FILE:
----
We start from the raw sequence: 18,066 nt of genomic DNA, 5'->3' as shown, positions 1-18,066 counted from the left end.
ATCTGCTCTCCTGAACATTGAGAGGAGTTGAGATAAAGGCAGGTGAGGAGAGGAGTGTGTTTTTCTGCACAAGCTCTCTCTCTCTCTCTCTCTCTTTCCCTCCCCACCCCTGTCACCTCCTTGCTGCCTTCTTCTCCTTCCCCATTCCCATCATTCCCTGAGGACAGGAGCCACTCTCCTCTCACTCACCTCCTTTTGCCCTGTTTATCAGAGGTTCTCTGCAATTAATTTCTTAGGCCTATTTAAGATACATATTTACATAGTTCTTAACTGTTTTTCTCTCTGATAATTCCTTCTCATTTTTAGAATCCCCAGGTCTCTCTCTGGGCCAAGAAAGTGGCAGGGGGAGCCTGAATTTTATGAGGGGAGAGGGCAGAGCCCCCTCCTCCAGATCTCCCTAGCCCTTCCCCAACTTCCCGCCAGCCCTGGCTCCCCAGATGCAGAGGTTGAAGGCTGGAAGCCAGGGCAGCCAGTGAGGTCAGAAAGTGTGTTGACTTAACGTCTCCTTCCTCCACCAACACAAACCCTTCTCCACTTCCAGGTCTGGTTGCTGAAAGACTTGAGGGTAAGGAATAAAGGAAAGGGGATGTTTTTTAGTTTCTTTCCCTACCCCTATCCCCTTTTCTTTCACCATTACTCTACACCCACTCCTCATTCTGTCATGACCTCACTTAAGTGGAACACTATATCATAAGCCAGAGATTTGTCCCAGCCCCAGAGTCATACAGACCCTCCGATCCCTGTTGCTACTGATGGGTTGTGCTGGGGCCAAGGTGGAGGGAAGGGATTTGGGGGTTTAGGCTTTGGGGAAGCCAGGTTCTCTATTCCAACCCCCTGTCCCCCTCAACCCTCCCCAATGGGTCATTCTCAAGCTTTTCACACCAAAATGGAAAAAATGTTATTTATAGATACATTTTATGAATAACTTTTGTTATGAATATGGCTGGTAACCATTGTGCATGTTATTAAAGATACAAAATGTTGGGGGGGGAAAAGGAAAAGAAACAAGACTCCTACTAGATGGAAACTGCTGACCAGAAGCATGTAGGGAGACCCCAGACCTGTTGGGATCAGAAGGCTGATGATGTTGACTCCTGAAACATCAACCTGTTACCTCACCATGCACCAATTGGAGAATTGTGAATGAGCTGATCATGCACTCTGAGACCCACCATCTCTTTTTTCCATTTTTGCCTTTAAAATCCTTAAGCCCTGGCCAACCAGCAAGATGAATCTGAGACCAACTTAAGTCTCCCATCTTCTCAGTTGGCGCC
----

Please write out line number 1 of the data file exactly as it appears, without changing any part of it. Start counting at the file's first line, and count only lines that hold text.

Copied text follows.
We start from the raw sequence: 18,066 nt of genomic DNA, 5'->3' as shown, positions 1-18,066 counted from the left end.